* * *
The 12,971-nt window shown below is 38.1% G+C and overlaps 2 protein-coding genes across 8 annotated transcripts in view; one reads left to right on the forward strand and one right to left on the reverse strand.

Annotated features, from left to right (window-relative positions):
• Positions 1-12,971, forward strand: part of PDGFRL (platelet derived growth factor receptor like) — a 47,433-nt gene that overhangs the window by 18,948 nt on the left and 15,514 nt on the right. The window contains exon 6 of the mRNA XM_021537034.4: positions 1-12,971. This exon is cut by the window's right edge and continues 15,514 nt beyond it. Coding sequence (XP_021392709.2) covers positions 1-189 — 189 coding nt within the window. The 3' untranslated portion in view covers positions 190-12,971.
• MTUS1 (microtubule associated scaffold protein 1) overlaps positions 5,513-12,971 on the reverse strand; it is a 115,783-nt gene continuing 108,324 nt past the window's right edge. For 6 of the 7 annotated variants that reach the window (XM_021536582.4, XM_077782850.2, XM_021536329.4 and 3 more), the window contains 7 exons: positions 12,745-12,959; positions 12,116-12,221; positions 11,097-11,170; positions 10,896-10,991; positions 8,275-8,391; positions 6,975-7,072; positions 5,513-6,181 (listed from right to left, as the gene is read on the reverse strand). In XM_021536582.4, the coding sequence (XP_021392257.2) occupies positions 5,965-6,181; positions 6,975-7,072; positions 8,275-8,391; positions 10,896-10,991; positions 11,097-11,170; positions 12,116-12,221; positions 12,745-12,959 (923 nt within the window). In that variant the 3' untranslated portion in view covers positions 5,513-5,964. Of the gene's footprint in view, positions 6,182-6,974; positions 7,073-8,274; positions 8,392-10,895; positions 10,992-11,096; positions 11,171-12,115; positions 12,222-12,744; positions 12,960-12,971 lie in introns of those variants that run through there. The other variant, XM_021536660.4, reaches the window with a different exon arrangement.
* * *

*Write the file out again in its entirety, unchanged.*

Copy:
The 12,971-nt window shown below is 38.1% G+C and overlaps 2 protein-coding genes across 8 annotated transcripts in view; one reads left to right on the forward strand and one right to left on the reverse strand.

Annotated features, from left to right (window-relative positions):
• Positions 1-12,971, forward strand: part of PDGFRL (platelet derived growth factor receptor like) — a 47,433-nt gene that overhangs the window by 18,948 nt on the left and 15,514 nt on the right. The window contains exon 6 of the mRNA XM_021537034.4: positions 1-12,971. This exon is cut by the window's right edge and continues 15,514 nt beyond it. Coding sequence (XP_021392709.2) covers positions 1-189 — 189 coding nt within the window. The 3' untranslated portion in view covers positions 190-12,971.
• MTUS1 (microtubule associated scaffold protein 1) overlaps positions 5,513-12,971 on the reverse strand; it is a 115,783-nt gene continuing 108,324 nt past the window's right edge. For 6 of the 7 annotated variants that reach the window (XM_021536582.4, XM_077782850.2, XM_021536329.4 and 3 more), the window contains 7 exons: positions 12,745-12,959; positions 12,116-12,221; positions 11,097-11,170; positions 10,896-10,991; positions 8,275-8,391; positions 6,975-7,072; positions 5,513-6,181 (listed from right to left, as the gene is read on the reverse strand). In XM_021536582.4, the coding sequence (XP_021392257.2) occupies positions 5,965-6,181; positions 6,975-7,072; positions 8,275-8,391; positions 10,896-10,991; positions 11,097-11,170; positions 12,116-12,221; positions 12,745-12,959 (923 nt within the window). In that variant the 3' untranslated portion in view covers positions 5,513-5,964. Of the gene's footprint in view, positions 6,182-6,974; positions 7,073-8,274; positions 8,392-10,895; positions 10,992-11,096; positions 11,171-12,115; positions 12,222-12,744; positions 12,960-12,971 lie in introns of those variants that run through there. The other variant, XM_021536660.4, reaches the window with a different exon arrangement.